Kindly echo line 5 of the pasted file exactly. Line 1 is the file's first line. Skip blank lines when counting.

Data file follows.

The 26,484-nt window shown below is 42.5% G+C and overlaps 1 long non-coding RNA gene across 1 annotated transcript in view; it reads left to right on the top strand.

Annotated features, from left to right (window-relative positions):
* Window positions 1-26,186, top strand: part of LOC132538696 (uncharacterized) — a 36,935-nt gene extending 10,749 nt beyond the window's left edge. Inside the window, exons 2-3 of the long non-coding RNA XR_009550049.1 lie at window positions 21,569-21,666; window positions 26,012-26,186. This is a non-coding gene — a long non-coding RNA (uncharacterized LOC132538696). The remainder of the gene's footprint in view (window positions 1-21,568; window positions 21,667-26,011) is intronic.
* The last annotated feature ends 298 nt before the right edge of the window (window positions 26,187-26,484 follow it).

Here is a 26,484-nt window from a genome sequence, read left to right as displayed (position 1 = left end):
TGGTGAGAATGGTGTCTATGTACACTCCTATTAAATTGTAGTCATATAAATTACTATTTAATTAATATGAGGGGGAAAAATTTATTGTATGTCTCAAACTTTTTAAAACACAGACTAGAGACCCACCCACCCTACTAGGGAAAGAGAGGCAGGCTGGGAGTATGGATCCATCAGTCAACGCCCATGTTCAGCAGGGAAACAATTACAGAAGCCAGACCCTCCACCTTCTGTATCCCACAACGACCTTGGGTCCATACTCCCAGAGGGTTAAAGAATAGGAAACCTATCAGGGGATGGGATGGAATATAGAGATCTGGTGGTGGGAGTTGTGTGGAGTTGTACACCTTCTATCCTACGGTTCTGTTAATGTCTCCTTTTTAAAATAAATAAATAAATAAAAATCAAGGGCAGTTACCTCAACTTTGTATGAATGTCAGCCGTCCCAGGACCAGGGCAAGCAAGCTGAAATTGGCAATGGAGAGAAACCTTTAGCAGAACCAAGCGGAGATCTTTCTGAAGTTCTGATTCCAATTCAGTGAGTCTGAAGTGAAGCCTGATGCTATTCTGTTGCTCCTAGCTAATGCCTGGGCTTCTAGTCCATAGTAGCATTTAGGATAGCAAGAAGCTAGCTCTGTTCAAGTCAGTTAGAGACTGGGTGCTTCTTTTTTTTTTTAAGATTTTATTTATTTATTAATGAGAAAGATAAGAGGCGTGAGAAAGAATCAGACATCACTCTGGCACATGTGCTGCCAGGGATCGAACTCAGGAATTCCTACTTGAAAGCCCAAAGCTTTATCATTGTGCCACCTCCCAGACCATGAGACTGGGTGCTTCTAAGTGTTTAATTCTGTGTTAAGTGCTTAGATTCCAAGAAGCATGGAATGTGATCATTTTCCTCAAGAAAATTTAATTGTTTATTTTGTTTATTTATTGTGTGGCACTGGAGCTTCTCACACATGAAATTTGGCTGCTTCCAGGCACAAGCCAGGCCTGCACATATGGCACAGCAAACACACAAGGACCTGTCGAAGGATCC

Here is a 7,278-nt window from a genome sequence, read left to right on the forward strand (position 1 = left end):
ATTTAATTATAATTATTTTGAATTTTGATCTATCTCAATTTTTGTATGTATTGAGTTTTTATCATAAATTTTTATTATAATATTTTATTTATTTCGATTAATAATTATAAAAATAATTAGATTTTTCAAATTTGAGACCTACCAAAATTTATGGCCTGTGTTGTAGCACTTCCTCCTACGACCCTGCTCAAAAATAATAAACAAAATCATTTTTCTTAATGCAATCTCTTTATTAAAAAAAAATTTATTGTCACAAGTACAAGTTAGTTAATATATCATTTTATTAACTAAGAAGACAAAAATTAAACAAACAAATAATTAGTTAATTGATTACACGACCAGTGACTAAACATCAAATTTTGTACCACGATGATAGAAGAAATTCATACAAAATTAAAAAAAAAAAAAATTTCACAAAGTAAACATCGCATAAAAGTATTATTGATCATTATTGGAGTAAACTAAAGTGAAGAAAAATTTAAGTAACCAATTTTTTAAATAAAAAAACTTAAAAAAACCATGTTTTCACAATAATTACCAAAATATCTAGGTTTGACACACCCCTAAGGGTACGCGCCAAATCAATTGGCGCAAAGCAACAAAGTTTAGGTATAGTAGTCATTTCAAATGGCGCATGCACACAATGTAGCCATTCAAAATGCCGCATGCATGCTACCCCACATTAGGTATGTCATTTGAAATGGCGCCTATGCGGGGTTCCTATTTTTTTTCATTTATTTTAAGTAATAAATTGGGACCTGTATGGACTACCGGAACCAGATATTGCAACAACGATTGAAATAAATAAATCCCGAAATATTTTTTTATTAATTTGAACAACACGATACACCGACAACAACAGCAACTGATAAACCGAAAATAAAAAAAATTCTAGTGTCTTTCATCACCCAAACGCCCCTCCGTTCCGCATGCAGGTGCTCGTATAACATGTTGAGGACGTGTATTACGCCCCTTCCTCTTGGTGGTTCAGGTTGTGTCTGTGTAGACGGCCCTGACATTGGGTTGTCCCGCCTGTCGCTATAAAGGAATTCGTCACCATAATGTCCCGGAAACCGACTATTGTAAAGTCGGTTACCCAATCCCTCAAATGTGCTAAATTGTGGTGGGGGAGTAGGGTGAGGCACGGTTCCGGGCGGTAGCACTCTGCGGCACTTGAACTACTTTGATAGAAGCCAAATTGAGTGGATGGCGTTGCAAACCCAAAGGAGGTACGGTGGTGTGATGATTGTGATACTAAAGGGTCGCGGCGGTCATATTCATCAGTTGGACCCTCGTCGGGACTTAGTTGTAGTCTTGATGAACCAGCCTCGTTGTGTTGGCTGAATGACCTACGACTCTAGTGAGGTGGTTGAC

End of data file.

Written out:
Here is a 26,484-nt window from a genome sequence, read left to right as displayed (position 1 = left end):